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Oil-pumping African nations pay hefty sums to staff their hospitals with thousands of Cuban doctors, with most of the money going to the Cuban government.
HAVANA, Cuba — Africa is a growth market for the world’s best-known Cuban brand after Havana Club rum and Cohiba cigars.
That would be Cuba Rx, also known as Havana’s doctor diplomacy.
A generation ago, Fidel Castro sent Cuban soldiers to intervene in African civil conflicts and fight the Cold War against US proxies. Now, Cuba’s doctors are fanning out across the continent as the island expands its role in administering medical services to some of the world’s most ailing countries.
For Cuba the effort is good philanthropy, good diplomacy and, in some cases, good business. The Cuban missionaries are part of a widening global medical outreach that has boosted Havana’s ties around the world and earned billions in hard currency for the cash-strapped Castro government.
The largest contingent of Cuban doctors working abroad remains in Venezuela, Cuba’s closest ally, where they have helped boost support for Hugo Chavez’s government by staffing clinics in rural areas and rough neighborhoods where health services are scarce.
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In turn, the Venezuelan government sends Cuba billions in cash as well as critical supplies of oil. But Chavez is facing re-election in October as well as an uncertain recovery from an aggressive and still-undisclosed form of abdominal cancer.
If a leadership change in Venezuela were to cool relations with Cuba, thousands of Cuban doctors could be reassigned elsewhere — many to Africa, where fast-growing economies and rising commodity prices have left some governments flush with cash yet lacking in health care professionals.
Some 5,500 Cubans are already working in 35 of Africa’s 54 countries, Cuban Foreign Ministry official Marcos Rodriguez told reporters this week at a press conference in Havana.
Of those, 3,000 are health professionals, and 2,000 are doctors, he said.
“We have blood ties with Africa," the deputy minister said.
Some 1.3 million African slaves were brought to Cuba during the island’s colonial period, Rodriguez said, and 2,289 Cubans died fighting in Angola between 1975 and 1990, where some 300,000 Cuban served.
"Cuba believes that it has a historic debt to Africa that must be repaid," he said.
Then again, Cuba’s debt repayment is not an entirely one-way affair.
While Cuba sends physicians to Africa’s poorest countries and grants scholarships for their students to study medicine on the island, it does a brisk business with more prosperous countries on the continent — especially those that are rich with oil and poor in health professionals.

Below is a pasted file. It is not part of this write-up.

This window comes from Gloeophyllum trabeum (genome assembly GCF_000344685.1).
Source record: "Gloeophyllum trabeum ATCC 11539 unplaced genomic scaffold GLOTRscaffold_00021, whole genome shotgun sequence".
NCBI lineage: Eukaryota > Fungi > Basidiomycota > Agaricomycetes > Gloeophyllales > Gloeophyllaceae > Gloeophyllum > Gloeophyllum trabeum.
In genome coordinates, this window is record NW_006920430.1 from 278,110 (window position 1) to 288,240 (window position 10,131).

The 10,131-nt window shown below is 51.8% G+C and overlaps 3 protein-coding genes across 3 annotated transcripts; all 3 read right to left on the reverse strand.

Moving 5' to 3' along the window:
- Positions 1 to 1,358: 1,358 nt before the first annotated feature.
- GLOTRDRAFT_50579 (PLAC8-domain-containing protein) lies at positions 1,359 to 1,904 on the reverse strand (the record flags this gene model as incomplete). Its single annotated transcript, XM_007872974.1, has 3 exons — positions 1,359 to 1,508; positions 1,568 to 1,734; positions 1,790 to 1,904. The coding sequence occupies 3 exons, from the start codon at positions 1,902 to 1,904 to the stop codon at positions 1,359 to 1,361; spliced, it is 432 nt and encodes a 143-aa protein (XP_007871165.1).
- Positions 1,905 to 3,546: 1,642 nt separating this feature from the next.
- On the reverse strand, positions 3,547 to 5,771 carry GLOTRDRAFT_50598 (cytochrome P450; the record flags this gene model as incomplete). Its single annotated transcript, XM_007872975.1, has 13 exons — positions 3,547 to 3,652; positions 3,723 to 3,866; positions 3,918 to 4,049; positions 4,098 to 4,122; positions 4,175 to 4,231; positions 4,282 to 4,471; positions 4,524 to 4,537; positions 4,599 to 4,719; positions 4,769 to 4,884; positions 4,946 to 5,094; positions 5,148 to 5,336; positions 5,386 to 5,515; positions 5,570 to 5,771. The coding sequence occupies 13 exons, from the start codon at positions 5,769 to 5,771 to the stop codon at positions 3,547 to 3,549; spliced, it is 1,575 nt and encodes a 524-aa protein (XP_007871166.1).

Petroleum-pumping Africa nations such as Algeria and Angola are paying hefty sums to staff their hospitals with Cuban doctors, with most of the money going to the Cuban government.
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For instance, the Angolan government pays Cuba about $5,000 a month for each doctor the island sends, according to a source with knowledge of the arrangement. The Cuban doctor receives a $500 share.
It’s a tiny cut, but the amount is still about 10 times what Cuban doctors can earn back home. The Castro government also rewards physicians who complete medical “missions” with other perks — like the ability to buy a used car from the state.
The specific details of each arrangement between Cuba and the countries that receive its doctors and other professionals are not public. But the programs seem to work along three basic channels: providing medical help free to poor countries that can’t pay, charging countries that can pay, and training medical professionals at universities back in Cuba.
This sliding-scale policy has won Cuba friends around the world, as students from more than 100 countries have been trained at the island’s medical programs. According to a report this week in the Toronto Star, nearly 20,000 foreign students are currently receiving medical training in Cuba — including 116 Americans on scholarship.
But not all foreign students are studying in Cuba for free. When officials in Ghana announced recently they had reached a deal with the Castro government to train 250 doctors over a six-year period, the arrangement was criticized by Ghanan officials who argued the money would be better spent boosting education doctors back home.
Many African doctors who train abroad opt to work in foreign countries where salaries are higher, and the Cuba’s training urges them to serve their communities back home.
After the 1959 Cuban Revolution, Africa was one of the first places Cuba's health missionaries went when a small medical brigade arrived in Algeria following the country’s anti-colonial fight against France. Cuban medical personnel also accompanied Cuban soldiers sent to aid leftist allies in Angola, Namibia and elsewhere.
And the ideological battle between the US and Cuba is still playing out on African soil. A program created by the Bush administration in 2006 creates special visas for Cuban medical personnel who wish to defect from their missions abroad.
About 800 doctors have done so to date, drawing fierce criticism from the Castro government, which says the US visa program deprives poor countries of desperately needed medical care.
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